08 Sep Vision in people with lazy eye (amblyopia)
Do you have poor vision in one eye even when you’re wearing glasses or contacts? We are looking for people 18+ to participate in a study examining how childhood vision disorder impacts visual processing in adulthood.
This study uses functional MRI to record the activity in your brain. MRI is a safe technique that uses magnets and radio-frequency waves to capture images of parts of the body. You may be familiar with this procedure as it is often used in medical clinics.
** this study must be done in person at the UW Seattle Main Campus **
In this study, you’ll be doing some visual perception tasks while lying inside an MRI machine as it takes pictures of your brain. Before you get in, you’ll have a chance to practice the tasks. We’ll also do a few assessments so that we can learn more about your eyesight.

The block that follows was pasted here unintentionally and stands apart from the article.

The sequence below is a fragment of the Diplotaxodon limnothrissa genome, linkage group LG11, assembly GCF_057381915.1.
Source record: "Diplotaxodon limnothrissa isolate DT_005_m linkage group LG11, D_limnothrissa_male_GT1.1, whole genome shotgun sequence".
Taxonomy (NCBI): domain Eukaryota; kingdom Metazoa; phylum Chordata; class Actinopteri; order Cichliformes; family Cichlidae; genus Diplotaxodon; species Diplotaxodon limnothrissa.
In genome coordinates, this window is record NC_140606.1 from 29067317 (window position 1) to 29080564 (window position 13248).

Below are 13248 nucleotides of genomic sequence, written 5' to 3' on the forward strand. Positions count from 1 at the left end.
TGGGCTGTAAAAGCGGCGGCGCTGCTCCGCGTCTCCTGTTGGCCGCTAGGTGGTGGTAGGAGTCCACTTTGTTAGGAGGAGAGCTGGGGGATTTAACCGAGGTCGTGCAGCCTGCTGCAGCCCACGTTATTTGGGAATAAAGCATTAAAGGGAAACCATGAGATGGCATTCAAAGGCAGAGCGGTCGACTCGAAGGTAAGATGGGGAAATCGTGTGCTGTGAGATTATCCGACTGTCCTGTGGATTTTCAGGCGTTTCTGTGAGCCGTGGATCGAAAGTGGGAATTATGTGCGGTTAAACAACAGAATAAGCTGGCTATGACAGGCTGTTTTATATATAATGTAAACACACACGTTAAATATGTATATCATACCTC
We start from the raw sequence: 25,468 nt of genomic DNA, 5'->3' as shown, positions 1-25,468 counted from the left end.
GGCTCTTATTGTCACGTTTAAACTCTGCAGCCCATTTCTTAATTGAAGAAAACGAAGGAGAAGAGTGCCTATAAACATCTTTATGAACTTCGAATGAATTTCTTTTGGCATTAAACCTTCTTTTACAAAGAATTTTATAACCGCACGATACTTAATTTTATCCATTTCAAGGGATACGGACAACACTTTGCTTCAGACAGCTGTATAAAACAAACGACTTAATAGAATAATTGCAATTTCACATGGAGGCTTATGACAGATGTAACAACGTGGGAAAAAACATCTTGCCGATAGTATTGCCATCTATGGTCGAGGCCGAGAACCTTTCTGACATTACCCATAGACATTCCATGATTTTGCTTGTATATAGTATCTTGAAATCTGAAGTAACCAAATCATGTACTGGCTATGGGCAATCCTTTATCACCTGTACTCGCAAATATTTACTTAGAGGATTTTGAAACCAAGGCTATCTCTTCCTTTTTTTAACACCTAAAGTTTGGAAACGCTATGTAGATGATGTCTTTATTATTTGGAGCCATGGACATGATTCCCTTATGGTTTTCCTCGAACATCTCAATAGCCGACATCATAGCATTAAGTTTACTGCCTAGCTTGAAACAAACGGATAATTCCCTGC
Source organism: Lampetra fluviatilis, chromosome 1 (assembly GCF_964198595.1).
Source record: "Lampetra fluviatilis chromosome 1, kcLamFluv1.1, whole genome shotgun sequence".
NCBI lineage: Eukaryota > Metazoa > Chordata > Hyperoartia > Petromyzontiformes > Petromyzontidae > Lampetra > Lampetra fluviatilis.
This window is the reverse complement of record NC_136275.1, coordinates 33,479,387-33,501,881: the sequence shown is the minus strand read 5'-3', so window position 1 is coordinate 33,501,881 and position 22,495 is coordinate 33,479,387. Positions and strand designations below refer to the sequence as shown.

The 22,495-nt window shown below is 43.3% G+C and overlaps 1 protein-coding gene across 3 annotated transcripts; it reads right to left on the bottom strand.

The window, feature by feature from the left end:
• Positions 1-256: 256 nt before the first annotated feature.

You will be inside the MRI machine for about 1 hour, but the full appointment will take about 2 hours. You may be invited back for a second appointment. As a thank you for being in the study you will receive $50/hour of experimental time.
– age 18+
– poor vision in one eye that can’t be corrected with glasses or contacts (aka “lazy eye” or “amblyopia”)
– ability to lie still in an MRI scanner for about 1 hour (no claustrophobia)
– no metal in your body (e.g. aneurysm clips, pacemakers, shrapnel)
Prior to coming in, we’ll do a screening call to learn more about your eyesight and the history of your vision problem to confirm you meet the full eligibility criteria. Additionally, we’ll do an MRI safety screening to make sure it is safe for you to be inside an MRI machine.
(206) 543-5161 x_____
Additional Study Details
Full Study Title
The effects of amblyopia on sensory processing
Accepts Healthy Volunteers?
University of Washington
Kincaid Hall, 3751 W Stevenst Way NE
Seattle, Washington 98195